Shingle Style in Westport, Connecticut

For boat lovers, what could be more appropriate than a waterfront house designed to reference the sea and built to stand forever?

Text by Lisa H. Speidel Photography by Warren Jagger

“It’s not a beach person’s place; it’s more of a place for boaters,” says the homeowner about Osbrook Point, a two-mile waterfront spit of land in Stonington. In fact, he and his wife had spotted the area by boat some years earlier and wondered how to reach the fifteen or so houses via land.

Fast-forward a decade-plus and the couple discovered a cute but fragile cape with a flat-roofed garage for sale on the coveted stretch. They bought it and spent three summers there before bringing aboard Westport-based architect Peter Cadoux and Evergreen Building Systems, in Stonington. Together they decided that tearing it down and starting from scratch was the best route.

The owners provided a general aesthetic but entrusted Cadoux with the specifics: “We both wanted a boat feel to the house—not too much or too strong, but a bit of a flavor,” says the husband. Practically speaking, they had a few musts: a vacation retreat that could transition into a retirement home; a property optimized for visits by family and friends; and, of course, a house that maximizes coastal views.

Cadoux’s design was influenced by nautical themes and informed by the location. “The positioning and orientation of the house is based on views and sunlight,” he says, pointing out that if you look straight out from the property, you see Fisher’s Island, New York. Look to the left to see Watch Hill, Rhode Island, and to the right for a glimpse of Connecticut’s historic Stonington Village.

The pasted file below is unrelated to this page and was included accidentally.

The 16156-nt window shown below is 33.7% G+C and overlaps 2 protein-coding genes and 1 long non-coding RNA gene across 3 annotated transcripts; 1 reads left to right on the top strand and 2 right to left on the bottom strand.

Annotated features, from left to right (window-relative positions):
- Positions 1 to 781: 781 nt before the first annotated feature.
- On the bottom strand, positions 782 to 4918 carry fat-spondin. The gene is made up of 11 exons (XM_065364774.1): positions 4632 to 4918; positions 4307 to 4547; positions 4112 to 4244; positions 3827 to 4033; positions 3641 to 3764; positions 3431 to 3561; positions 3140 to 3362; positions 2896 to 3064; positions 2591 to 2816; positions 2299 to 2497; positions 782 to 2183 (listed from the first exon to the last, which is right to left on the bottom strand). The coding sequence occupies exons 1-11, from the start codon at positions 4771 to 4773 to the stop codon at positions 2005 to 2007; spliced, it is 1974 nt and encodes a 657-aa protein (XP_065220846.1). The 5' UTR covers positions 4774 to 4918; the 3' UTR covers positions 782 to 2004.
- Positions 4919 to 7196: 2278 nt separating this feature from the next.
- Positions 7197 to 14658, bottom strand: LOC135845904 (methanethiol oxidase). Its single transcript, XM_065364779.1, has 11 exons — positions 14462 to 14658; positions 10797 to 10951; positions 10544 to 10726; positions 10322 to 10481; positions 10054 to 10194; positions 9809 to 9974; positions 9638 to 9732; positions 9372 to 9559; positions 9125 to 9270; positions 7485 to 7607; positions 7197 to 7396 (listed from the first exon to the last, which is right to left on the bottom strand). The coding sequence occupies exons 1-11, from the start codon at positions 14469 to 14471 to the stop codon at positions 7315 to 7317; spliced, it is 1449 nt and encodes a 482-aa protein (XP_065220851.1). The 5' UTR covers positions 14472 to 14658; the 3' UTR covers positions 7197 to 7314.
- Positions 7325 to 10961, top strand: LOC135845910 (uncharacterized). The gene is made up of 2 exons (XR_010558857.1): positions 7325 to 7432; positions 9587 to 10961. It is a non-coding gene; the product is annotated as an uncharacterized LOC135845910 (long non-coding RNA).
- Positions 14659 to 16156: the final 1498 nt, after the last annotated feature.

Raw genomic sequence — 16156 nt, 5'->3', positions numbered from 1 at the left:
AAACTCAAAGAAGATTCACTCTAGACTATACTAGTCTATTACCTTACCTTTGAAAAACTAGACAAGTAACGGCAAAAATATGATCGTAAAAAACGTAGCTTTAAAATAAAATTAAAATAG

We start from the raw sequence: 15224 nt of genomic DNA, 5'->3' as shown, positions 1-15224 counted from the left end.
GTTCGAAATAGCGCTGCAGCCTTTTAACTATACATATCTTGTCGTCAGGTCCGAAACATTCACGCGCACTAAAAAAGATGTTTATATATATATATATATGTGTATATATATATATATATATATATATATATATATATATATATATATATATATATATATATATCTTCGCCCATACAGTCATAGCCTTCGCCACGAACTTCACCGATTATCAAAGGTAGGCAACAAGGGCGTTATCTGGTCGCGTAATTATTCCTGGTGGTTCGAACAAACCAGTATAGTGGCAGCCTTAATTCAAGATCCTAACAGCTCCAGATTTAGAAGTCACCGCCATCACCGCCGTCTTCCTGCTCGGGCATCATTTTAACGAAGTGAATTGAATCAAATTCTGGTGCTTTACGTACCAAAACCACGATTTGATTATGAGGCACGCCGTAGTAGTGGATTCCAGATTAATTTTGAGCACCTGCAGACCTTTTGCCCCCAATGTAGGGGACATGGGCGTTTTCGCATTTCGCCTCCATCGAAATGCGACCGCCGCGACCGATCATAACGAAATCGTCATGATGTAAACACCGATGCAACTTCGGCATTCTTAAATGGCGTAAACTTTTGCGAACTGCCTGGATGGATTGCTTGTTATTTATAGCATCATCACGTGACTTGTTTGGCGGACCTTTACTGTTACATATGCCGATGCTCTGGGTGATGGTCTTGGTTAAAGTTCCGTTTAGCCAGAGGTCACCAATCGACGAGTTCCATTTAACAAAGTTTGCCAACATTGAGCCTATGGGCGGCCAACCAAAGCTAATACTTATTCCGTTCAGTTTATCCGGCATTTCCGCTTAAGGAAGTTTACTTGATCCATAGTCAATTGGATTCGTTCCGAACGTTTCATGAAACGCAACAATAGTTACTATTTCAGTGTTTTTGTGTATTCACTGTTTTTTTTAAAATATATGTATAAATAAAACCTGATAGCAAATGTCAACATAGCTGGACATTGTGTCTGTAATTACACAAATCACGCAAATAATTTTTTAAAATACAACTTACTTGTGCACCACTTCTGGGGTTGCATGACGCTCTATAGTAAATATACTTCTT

He calls the architecture “Newport shingle-style,” which speaks to its enhanced exterior detailing and historic roots. The exaggerated roofline, with its flared sweep, lends character, as does the commanding stone chimney, and the brackets on the overhang are an elegant architectural detail. The overall feel is reminiscent of materials found on a stately ship, notes Cadoux, especially the stainless-steel rods of the railings, and the soffits, which are fabricated from natural cedar and treated with five coats of marine-grade varnish. “It looks like the hull of an old Chris-Craft,” he says.

As with a boat, it was critical, given the coastal location, to have a low-maintenance exterior. The soffits, for example, are almost always out of the sun, so the varnish will never crack. The trim is all PVC and only needs an occasional power-wash to look ship-shape, the cedar shingles are pre-dipped, front and back, for longevity, and there are engineering components that reduce expansion and contraction. “It’s bullet-proof,” says Cadoux with pride.

The tasteful nautical theme continues inside with careful attention paid to the woodwork. Well-placed paneling, some horizontal, some vertical, enhances the seaworthy look, as do the coffered mahogany ceilings in the living room and kitchen. The color scheme of the stones in the fireplace surround was inspired by the beach out front, and the stars on the mantel—“another level of detail and a bit of an Americana theme,” says Cadoux—reappear on the underside of the exterior fascia.

The owners enlisted Wendy Callahan of Studio WHC, in Norwell, Massachusetts, to assist with furnishings and fixtures. She and style consultant Betsy Juliano opted for a neutral palette, with fabrics that are family- and pet-friendly. “There’s so much beautiful woodwork,” Callahan says, “so we picked simple and classic furniture to complement it and keep the aesthetic light and airy.”

The husband’s office ups the nautical ante with a teak and holly floor, treated with a special yacht finish, and horizontal paneling in mahogany. From his window, he says, “I can keep an eye on the boats and pretend I’m outside.”

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